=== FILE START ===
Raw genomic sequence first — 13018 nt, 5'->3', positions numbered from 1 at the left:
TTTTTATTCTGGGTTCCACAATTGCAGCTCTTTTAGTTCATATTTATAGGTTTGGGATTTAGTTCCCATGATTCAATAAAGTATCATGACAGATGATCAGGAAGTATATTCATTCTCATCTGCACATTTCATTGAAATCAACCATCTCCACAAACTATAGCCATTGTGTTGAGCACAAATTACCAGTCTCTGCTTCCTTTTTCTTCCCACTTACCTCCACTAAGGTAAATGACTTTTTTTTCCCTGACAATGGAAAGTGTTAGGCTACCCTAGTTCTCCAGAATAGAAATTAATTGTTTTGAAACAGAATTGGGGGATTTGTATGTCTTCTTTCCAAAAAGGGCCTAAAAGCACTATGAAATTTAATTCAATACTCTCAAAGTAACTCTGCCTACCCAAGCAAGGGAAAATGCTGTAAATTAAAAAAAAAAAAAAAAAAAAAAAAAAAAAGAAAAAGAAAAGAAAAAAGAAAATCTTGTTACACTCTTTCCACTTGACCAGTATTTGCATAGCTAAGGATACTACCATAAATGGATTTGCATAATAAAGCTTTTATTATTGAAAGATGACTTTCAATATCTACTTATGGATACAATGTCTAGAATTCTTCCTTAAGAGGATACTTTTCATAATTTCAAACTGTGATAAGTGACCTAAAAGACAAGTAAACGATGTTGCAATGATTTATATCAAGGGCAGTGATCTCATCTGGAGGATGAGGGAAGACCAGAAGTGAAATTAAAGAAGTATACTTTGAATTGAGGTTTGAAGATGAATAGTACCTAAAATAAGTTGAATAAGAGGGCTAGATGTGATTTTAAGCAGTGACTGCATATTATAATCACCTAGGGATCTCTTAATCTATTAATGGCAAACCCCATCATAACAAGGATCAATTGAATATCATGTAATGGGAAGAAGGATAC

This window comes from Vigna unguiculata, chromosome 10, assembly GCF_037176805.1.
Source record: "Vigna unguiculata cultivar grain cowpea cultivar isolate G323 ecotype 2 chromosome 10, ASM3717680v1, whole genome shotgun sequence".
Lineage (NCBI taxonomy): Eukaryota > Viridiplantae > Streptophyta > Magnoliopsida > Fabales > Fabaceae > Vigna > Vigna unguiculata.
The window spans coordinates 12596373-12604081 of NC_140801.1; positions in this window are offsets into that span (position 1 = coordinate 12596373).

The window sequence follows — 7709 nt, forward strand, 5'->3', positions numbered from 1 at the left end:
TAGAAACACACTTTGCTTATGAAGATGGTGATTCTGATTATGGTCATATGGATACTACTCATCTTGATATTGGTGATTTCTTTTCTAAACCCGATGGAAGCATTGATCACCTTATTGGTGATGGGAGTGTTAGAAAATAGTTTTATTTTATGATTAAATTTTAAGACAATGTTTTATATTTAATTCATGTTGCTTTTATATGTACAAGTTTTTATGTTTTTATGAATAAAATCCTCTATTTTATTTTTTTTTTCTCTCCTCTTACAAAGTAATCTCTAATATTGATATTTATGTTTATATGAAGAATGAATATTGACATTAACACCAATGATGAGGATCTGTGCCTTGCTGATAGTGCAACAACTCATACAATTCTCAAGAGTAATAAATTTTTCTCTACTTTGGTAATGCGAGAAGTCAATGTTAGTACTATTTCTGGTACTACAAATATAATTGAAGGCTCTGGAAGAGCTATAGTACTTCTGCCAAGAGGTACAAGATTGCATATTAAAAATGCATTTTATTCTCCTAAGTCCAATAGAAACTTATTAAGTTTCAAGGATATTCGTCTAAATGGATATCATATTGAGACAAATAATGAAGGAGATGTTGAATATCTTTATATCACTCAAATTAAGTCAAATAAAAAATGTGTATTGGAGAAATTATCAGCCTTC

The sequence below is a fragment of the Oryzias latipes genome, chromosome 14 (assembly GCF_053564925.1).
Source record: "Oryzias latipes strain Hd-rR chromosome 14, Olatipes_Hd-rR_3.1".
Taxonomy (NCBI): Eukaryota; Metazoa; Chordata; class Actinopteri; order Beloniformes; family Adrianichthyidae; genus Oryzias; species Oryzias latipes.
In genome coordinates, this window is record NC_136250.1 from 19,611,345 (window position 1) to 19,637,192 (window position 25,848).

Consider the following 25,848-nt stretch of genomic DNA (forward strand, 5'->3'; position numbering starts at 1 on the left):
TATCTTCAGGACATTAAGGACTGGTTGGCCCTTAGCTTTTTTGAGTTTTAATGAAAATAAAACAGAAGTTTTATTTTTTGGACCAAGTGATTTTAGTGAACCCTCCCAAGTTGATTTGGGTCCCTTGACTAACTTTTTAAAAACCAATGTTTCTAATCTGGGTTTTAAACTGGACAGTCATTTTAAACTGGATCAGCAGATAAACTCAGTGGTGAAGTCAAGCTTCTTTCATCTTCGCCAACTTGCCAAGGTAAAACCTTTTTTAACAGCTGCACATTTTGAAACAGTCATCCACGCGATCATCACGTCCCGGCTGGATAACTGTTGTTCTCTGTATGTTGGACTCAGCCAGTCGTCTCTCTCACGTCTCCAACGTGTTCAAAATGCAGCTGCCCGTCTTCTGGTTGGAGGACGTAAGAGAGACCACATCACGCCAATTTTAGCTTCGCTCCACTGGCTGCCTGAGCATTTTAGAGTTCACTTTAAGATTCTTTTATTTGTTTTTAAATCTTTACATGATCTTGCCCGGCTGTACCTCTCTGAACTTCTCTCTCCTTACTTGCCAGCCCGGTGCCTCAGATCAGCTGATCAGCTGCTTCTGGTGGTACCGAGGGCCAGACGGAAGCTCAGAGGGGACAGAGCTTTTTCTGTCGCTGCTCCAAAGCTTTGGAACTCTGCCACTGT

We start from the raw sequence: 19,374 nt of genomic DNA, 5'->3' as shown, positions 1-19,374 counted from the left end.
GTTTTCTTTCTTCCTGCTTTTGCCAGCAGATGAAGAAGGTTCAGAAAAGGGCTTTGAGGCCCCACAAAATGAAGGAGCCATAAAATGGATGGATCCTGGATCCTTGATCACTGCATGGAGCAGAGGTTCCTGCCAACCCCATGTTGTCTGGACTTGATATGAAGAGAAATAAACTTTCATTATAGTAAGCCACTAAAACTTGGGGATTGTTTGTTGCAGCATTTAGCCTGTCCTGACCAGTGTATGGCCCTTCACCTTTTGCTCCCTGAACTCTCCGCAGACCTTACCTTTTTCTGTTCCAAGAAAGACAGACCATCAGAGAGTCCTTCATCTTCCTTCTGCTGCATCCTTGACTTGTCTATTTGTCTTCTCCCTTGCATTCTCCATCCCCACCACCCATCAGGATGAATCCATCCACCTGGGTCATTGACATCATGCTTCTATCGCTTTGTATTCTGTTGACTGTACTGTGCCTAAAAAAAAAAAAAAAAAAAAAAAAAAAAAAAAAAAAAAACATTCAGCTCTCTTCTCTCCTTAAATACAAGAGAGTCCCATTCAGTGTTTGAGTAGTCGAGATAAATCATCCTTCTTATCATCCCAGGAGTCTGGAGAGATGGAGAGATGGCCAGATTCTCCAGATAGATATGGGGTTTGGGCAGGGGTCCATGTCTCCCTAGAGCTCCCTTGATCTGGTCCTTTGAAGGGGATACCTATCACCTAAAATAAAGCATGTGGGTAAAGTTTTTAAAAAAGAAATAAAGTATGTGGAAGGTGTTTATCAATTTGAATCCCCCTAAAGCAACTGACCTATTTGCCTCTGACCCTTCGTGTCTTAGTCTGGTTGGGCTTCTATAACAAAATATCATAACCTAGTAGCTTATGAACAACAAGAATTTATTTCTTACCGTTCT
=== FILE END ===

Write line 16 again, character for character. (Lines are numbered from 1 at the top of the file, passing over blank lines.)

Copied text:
GTTTTCTTTCTTCCTGCTTTTGCCAGCAGATGAAGAAGGTTCAGAAAAGGGCTTTGAGGCCCCACAAAATGAAGGAGCCATAAAATGGATGGATCCTGGATCCTTGATCACTGCATGGAGCAGAGGTTCCTGCCAACCCCATGTTGTCTGGACTTGATATGAAGAGAAATAAACTTTCATTATAGTAAGCCACTAAAACTTGGGGATTGTTTGTTGCAGCATTTAGCCTGTCCTGACCAGTGTATGGCCCTTCACCTTTTGCTCCCTGAACTCTCCGCAGACCTTACCTTTTTCTGTTCCAAGAAAGACAGACCATCAGAGAGTCCTTCATCTTCCTTCTGCTGCATCCTTGACTTGTCTATTTGTCTTCTCCCTTGCATTCTCCATCCCCACCACCCATCAGGATGAATCCATCCACCTGGGTCATTGACATCATGCTTCTATCGCTTTGTATTCTGTTGACTGTACTGTGCCTAAAAAAAAAAAAAAAAAAAAAAAAAAAAAAAAAAAAAAACATTCAGCTCTCTTCTCTCCTTAAATACAAGAGAGTCCCATTCAGTGTTTGAGTAGTCGAGATAAATCATCCTTCTTATCATCCCAGGAGTCTGGAGAGATGGAGAGATGGCCAGATTCTCCAGATAGATATGGGGTTTGGGCAGGGGTCCATGTCTCCCTAGAGCTCCCTTGATCTGGTCCTTTGAAGGGGATACCTATCACCTAAAATAAAGCATGTGGGTAAAGTTTTTAAAAAAGAAATAAAGTATGTGGAAGGTGTTTATCAATTTGAATCCCCCTAAAGCAACTGACCTATTTGCCTCTGACCCTTCGTGTCTTAGTCTGGTTGGGCTTCTATAACAAAATATCATAACCTAGTAGCTTATGAACAACAAGAATTTATTTCTTACCGTTCT